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223.600.01 Application of Spatial Analysis Tools to Inform Decision-Making in LMICs

Department:
International Health
Term:
3rd term
Credits:
3 credits
Academic Year:
2017 - 2018
Location:
East Baltimore
Class Times:
  • Tuesday,  3:30 - 5:20pm
Lab Times:
  • Friday,  10:30 - 11:20am
Auditors Allowed:
Yes, with instructor consent
Grading Restriction:
Letter Grade or Pass/Fail
Contact:
Moise Ngwa
Course Instructors:
Resources:
Prerequisite:

Two courses in Biostatistics (either 140.621 and 140.622 or 140.651 and 140.652), and one course in Epidemiology (either 340.601, or 340.721, or 340.751), or consent of the instructor. Some previous knowledge of mapping or GIS is highly recommended but it does not exclude a student from participating in the course. One is expected to have a working knowledge of MS Office and Windows operating systems.

Description:

A picture speaks louder than words and so is a map of your data

Are you interested in applying Exploratory Data Analysis techniques and GIS to Epidemiological research?

Spatial public health data can effectively be analyzed using spatial statistical methods and be used by health policy decision-makers

Applies spatial analysis tools relevant for policy decision-making in resource-poor settings. Analyzes the concepts and techniques of Geographic Information Systems (GIS) and Exploratory Spatial Data Analysis (ESDA) with a global health focus. Introduces both descriptive and analytical functions of GIS along with additional spatial and geographic concepts including: cartographic communication, automated mapping characteristics, map projections and map scale, geocoding, coordinate systems, the nature of spatial public health data, and spatial statistical methods. Provides students with an opportunity to gain hands-on experience in the use of QGIS, mapping, and spatial data analysis software.

Learning Objectives:

Upon successfully completing this course, students will be able to:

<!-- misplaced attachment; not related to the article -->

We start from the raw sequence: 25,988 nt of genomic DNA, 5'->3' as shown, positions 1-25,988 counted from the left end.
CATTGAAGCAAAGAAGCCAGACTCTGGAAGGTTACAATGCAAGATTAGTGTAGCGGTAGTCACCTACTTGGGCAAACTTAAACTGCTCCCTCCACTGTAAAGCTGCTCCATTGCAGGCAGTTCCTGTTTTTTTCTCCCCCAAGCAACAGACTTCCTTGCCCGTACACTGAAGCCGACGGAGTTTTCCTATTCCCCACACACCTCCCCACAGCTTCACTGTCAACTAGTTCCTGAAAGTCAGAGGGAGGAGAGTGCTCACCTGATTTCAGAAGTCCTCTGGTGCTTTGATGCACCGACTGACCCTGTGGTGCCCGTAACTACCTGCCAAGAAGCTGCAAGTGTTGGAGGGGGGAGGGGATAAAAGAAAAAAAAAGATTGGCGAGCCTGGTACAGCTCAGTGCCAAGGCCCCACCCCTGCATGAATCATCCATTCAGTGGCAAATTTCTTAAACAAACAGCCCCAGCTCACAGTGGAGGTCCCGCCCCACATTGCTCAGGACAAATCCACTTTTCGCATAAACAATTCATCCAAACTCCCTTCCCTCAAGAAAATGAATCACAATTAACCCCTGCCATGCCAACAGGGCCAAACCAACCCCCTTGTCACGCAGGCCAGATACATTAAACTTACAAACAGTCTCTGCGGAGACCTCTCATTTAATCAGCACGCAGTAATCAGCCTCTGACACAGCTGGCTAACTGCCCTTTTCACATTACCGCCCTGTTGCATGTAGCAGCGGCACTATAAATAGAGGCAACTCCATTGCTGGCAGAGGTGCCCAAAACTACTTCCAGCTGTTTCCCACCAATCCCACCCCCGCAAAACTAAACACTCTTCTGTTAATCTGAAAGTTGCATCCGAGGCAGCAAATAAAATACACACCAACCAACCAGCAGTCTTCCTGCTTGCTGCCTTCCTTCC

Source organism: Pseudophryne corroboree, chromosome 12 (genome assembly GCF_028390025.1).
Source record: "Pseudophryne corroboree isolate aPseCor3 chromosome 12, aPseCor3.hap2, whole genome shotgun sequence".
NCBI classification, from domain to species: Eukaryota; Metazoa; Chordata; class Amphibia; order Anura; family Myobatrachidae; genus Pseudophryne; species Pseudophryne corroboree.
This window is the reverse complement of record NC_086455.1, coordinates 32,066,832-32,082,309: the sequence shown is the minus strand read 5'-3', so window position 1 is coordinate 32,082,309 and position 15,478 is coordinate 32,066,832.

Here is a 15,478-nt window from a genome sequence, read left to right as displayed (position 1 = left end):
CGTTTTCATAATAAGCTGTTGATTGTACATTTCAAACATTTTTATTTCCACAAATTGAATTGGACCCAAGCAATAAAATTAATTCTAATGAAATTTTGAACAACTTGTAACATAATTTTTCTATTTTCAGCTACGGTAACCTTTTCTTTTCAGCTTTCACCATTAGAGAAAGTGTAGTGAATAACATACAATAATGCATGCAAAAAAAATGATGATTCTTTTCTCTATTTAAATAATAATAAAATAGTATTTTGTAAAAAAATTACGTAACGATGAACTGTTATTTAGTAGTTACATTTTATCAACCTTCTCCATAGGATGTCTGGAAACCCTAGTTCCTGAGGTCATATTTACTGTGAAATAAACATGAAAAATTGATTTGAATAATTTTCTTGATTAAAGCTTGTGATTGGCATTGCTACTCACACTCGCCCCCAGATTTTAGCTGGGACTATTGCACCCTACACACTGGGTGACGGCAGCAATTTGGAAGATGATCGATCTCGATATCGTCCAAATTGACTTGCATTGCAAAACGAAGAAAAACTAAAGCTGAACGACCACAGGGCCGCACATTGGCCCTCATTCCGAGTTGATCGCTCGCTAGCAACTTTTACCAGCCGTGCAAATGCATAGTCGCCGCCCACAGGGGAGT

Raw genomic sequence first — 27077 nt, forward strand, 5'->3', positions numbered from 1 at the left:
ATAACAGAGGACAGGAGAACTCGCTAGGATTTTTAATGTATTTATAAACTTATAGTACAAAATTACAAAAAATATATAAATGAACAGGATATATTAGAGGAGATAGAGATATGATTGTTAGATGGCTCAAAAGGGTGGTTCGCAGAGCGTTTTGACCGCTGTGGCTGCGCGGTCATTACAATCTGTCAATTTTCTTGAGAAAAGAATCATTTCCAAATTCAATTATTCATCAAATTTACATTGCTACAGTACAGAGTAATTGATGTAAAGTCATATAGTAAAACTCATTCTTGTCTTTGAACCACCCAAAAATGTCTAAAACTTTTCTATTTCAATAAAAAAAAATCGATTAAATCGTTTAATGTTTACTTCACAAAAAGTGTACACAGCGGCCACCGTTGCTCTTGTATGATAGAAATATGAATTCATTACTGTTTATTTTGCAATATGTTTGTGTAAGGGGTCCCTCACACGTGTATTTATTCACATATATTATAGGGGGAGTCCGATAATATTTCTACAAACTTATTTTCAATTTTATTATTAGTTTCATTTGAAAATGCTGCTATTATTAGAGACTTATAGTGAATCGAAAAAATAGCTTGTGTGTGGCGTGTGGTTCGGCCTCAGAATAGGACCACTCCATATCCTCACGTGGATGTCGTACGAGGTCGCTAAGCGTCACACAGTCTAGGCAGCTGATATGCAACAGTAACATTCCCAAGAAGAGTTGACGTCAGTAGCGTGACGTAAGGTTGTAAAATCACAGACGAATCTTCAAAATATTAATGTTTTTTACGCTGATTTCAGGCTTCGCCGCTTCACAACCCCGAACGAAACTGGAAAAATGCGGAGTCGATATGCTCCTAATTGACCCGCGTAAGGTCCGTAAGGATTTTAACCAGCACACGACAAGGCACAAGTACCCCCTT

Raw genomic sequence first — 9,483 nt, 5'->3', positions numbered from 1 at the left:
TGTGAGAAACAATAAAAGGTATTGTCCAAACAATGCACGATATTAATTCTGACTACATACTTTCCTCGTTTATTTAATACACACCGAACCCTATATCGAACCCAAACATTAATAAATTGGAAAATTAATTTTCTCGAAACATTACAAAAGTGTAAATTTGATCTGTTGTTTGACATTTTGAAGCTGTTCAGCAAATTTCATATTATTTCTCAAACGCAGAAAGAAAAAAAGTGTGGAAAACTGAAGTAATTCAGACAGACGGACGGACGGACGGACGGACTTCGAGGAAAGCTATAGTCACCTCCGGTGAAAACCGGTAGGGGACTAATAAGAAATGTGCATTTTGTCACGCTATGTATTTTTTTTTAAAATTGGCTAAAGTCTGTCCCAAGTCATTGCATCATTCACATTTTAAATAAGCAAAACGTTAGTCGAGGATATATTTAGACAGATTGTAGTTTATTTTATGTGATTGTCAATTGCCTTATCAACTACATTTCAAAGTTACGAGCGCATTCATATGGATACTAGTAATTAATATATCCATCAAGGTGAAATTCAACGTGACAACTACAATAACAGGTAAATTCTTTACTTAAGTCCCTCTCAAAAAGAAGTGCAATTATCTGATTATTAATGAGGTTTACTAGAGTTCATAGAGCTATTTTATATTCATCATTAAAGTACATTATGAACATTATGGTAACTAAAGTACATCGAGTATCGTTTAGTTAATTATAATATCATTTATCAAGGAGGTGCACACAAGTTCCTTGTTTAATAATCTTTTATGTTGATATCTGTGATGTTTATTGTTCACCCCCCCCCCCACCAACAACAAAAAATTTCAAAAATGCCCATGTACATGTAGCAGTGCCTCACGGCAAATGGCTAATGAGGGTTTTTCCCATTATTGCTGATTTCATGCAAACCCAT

1. Map disease and mortality rates using crude and Empirical Bayes Smoothed rates
  2. Interpret basic spatial data analysis methods including cluster detection and small area estimation, and confounding by spatial neighborhood
  3. Access, download, and process environmental, demographic, and census data from global websites for linking to maps
  4. Apply GIS tools to specify and characterize populations and communities for global health intervention and research
  5. Apply and interpret the concept of spatial autocorrelation (SA) and be able to assess SA in data with special focus to inform resource-poor setting decision-makers
  6. Appraise and evaluate concepts, technical issues, and applications appropriate for GIS technology, including linking spatial data, conducting spatial queries, and analyzing feature relationships with regard to the strengths and weaknesses of data from low- and middle- income countries
Methods of Assessment:

Class participation 10%
Assignments/homework 50%
Final project/presentation 40%

Instructor Consent:

Consent required for some students

Consent Note:

Consent required if they don't meet the prerequisites

For consent, contact:

mngwa2@jhu.edu

Special Comments:

Students must have their own laptops and download open access softwares in their laptops. A list of software required is in the CoursePlus syllabus. Course is 2 hour lecture and 1 hour lab in the computer lab.